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Planetary vs. standard mixer

post #1 of 6
Thread Starter 

When buying a stand mixer that will be used for cookie dough, cake batter, and whipping cream, which is preferable -- a standard mixer that uses two beaters at a time where the beaters stay still and the bowl turns (like a hand held mixer would have) or a planetary mixer that uses one moving flat beater or whisk where the bowl stays still? 

 

Does the planetary mixer offer an advantage? Does the mixture turn out better?

 

I won't be using it to make bread or pizza dough. 

post #2 of 6

You should check out this recent thread. Someone was asking the same question and getting some pretty good information:

 

http://www.cheftalk.com/t/90392/what-kind-of-stand-mixer-should-i-get-planetary-or-rotary

post #3 of 6
Thread Starter 

Actually that was me that started that thread. I appreciate the answers, but there is more I would like to know. 

 

I would like to specifically know what the advantages are with planetary mixing versus the regular kind of mixing? What does the planetary movement of the mixing heads accomplish that the standard mixer (where the bowl moves but the beaters are still) does not? Or vice versa?

post #4 of 6
They both mix about the same. Nearly identical except for what we discussed in the other thread. Both work fine if the bowl is big enough for your recipe and the machine is powerful enough. The Sunbeam Mixmaster and Kitchenaid Artisan are about the same in both regards. The Mixmaster may be just a bit more flexible because it comes with two bowl sizes.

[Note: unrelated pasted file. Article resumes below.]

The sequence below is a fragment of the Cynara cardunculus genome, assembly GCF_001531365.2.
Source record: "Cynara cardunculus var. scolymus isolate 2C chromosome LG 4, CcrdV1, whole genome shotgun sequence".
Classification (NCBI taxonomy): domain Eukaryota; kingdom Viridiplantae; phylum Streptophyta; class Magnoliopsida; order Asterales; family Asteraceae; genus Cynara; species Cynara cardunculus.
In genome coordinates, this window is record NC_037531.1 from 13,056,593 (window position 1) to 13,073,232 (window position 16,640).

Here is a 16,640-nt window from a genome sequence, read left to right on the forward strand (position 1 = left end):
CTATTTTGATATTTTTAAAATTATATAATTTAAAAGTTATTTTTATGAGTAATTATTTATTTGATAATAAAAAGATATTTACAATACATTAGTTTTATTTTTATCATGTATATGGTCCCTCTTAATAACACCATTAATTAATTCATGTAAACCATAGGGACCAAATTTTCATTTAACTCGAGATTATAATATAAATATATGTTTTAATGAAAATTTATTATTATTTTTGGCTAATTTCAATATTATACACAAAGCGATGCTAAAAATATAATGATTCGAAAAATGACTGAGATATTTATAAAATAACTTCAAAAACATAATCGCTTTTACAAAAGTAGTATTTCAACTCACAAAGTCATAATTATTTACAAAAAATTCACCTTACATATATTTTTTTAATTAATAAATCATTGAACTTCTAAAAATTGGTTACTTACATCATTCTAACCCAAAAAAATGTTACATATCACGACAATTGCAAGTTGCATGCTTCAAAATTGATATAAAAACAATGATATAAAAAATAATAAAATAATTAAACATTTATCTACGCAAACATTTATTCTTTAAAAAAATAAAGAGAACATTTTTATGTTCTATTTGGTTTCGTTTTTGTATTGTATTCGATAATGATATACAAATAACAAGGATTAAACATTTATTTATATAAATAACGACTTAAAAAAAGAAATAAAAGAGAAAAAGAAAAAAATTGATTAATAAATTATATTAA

The Kitchenaid tends to leave a bit of unmixed at the bottom of the bowl and the Mixmaster tends to leave a bit unmixed on the sides. Both need a scraping with rubber spatula in the middle of the mix.

As said before, they are just different in engineering characteristics but mix just as well as each other. There really aren't any specific advantages to planetary; it is just a different type of mechanism. If anything, the advantage is that with a fixed bowl one can leave it running unattended more easily than one can do with a rotating bowl. But that might not be a recommended practice anyway!
post #5 of 6
Thread Starter 

Okay, thank you. I will probably end up getting the KitchenAid. I just wish it was not so heavy. But all the lighter mixers have drawbacks -- they shake and wobble, they smoke, they are noisy, etc. I want the KitchenAid quality. Decisions!

post #6 of 6

I ended up purchasing a refurb'ed Hobart 5 qt mixer.  Problems solved.  And it was the best $1000 I ever spent.

Best and I'm a foodie.   I know very little but the little that I know I want to know very well.

 

-T

Brot und Wein
(1 photos)
 
Reply

Best and I'm a foodie.   I know very little but the little that I know I want to know very well.

 

-T

Brot und Wein
(1 photos)
 
Reply
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